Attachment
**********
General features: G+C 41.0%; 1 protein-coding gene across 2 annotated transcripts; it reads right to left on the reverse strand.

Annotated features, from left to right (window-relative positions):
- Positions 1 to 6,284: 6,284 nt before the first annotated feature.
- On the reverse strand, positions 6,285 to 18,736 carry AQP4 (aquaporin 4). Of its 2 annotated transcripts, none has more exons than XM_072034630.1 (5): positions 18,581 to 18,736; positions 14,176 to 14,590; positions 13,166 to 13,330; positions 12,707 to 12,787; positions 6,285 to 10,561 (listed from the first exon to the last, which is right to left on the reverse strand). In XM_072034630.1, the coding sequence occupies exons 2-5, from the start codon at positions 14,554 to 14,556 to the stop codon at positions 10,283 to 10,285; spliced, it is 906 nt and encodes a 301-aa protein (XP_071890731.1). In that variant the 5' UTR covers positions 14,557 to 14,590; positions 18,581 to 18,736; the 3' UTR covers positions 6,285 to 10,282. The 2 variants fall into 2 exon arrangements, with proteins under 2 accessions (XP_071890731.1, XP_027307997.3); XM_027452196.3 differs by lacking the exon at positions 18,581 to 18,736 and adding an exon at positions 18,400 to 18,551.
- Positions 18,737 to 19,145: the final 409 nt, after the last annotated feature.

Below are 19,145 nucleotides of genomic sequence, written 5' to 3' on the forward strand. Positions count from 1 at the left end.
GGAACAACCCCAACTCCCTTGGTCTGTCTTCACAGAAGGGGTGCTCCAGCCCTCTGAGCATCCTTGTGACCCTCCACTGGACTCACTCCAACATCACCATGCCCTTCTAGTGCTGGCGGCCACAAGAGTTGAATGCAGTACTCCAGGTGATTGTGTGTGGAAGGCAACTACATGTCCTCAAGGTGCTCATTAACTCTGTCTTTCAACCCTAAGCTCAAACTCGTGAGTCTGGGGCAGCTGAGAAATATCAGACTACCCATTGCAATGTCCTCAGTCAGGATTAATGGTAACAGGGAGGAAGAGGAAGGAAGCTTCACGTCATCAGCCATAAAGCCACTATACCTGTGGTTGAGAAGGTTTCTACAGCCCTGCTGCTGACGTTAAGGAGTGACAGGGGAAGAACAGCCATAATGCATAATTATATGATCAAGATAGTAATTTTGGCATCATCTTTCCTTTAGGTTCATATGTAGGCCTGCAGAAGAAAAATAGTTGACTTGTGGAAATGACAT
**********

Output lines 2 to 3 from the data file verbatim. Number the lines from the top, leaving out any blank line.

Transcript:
Annotated features, from left to right (window-relative positions):
- Positions 1 to 6,284: 6,284 nt before the first annotated feature.